How to integrate BugTracker.NET 3.x and Mercurial 2.x

By | October 7, 2013

Recently I had a need to integrate Mercurial and BugTracker.NET so that I can view all the bugs and changeset information at one place. On the internet I could not find a single place where I could find a comprehensive guide to integrate both the systems. After lots of trials and errors, I finally have it working so I am presenting a full guide that worked for me.

Environment

Program Name Download File Name Installation Path
Windows Server 2008 R2 Standard Service Pack 1 (64 bit) N/A N/A
Mercurial – 2.7.2 (64 bit) with TortoiseHg 2.9.1 Mercurial 2.7.2 Inno Setup installer – x64 Windows – does not require admin rights C:\Program Files\TortoiseHg
BugTracker.NET 3.6.2 BugTracker.NET 3.6.2 E:\inetpub\wwwroot\bugtracker
Python – 2.7.5 (64 bit) Python Windows X86-64 MSI Installer (2.7.5) C:\Program Files\Python27

Please note that bugtracker is installed on E drive but Mercurial and Python are installed on C drive.

To integrate BugTracker and Mercurial, you need to install Python in order to utilize the python script developed by BugTracker author which comes with the installation. You may also create your own script or a little exe/PowerShell script to mimic the same logic and it would work with this tutorial without any problem. Here comes a step by step guide to integrate Mercurial and BugTracker.NET

  1. Install Mercurial and BugTracker.NET. I am not elaborating more on this because it should be a straight forward installation. For Bug Tracker, you may want to customize connection string and smtp server value
  2. Open Web.config file from “BUGTRACKER_INSTALLATION_PATH/www“. Locate the key “EnableMercurialIntegration” and set its value to “1”, “MercurialPathToHg” to “MERCURIAL_INSTALLATION_PATH\hg.exe“. If you don’t want to change the username using which Mercurial access Bug Tracker Website, leave the “MercurialHookUsername” as “admin” or change it as per what you want.
  3. From “BUGTRACKER_INSTALLATION_PATH\mercurial“, copy the file “map-cmdline.btnet” into “MERCURIAL_INSTALLATION_PATH\templates” directory
  4. You download the mercurial hook for btnet python file that I have modified to clarify and enhance the functionality OR you can open file “BUGTRACKER_INSTALLATION_PATH\mercurial\hg_hook_for_btnet.py” and edit the values for “btnet_username“, “btnet_password“, “hg_path“, “btnet_url“, “this_repository_url” (If you are using file that I have modified, you don’t need to change the value of this variable),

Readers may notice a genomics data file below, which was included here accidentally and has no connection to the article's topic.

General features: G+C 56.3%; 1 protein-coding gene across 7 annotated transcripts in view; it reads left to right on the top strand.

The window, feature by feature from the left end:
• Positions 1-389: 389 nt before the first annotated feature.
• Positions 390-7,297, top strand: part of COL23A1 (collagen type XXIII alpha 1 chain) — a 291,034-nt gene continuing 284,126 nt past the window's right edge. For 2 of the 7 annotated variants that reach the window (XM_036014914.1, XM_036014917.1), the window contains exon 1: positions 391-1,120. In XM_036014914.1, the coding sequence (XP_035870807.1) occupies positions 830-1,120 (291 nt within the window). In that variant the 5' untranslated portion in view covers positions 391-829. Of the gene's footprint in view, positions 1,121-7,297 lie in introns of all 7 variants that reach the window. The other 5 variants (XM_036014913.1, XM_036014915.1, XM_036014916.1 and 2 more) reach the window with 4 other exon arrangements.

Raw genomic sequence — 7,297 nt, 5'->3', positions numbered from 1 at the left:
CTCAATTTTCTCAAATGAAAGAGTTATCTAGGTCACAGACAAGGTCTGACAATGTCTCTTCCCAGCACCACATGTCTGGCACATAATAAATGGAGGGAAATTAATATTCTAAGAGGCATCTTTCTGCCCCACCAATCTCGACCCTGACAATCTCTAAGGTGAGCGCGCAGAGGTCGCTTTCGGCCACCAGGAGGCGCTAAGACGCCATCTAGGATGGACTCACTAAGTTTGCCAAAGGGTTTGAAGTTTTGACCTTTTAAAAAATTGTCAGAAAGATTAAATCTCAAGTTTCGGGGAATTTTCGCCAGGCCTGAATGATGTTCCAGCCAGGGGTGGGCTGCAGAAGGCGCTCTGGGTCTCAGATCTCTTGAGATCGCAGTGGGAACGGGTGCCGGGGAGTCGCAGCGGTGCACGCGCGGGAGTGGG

5. Open Windows Explorer and go to the repository for which you want to integrate Bug Tracker, right click on that repository > TortoiseHg > Repository Settings > Hooks > New Hook and then set Hook type = “commit”, Tool name = “hg_hook_for_btnet” and command = “BUGTRACKER_INSTALLATION_PATH/mercurial/hg_hook_for_btnet.py
  6. Add a another Hook for Hook type = “incoming”, Tool name = “hg_hook_incoming” and command = “BUGTRACKER_INSTALLATION_PATH/mercurial/hg_hook_for_btnet.py
  7. Click OK.

At this point, you have successfully integrated Mercurial with Bug Tracker. Whenever you COMMIT or PUSH to this repository, it will execute this hook and update the bug tracker with the changeset information.

Advanced Settings

  • If you are using the Python script modified by me, that single script will work for all the repositories on that server because I have modified it to get the current working directory which is always set as a repository directory by Mercurial. If you want to use, Bug Tracker author’s Python script, you need to create a copy of the script for each repository because you will need to hardcode the repository path. (What if you change the location of repository?)
  • If you have Windows Authentication enabled, you need to make sure that hg_hook.aspx file has anonymous access turned ON. I have Windows Authentication and anonymous access both are turned on. If not, you would get 401 unauthorized error.
  • Log file is created at “C:\users\USERNAME\AppData\Local\Temp\SOME_TEMP_FOLDER\btnet_hg_hook_log.txt”. Depending on your Operating system, the location may vary. You may also change the location of log file within the Python script.
  • You may want to create a separate username/password using which Mercurial communicates to Bug Tracker. You need to change Python script to change variables “btnet_username“, “btnet_password” and also change the Web.config file in Bug Tracker to change “MercurialHookUsername
  • Create the hooks for each repository separately instead of creating a hooks in Global Settings in Mercurial. This way, you have full control over hook execution for each repositories.
  • If you don’t have TortoiseHg installed on the machine, you can manually change the REPOSITORY_DIRECTORY\.hg\hgrc file and type following to the get the desired hooks
    [hooks]
    commit.hg_hook_for_btnet = BUGTRACKER_INSTALLATION_PATH\mercurial\hg_hook_for_btnet.py
    incoming.hg_hook_incoming = BUGTRACKER_INSTALLATION_PATH\mercurial\hg_hook_for_btnet.py
Vishal Monpara is a full stack Solution Developer/Architect with 12 years of experience primarily using Microsoft stack. He is currently working in Retail industry and moving 1’s and 0’s from geographically dispersed hard disks to geographically dispersed user’s mind leveraging geographically dispersed team members.

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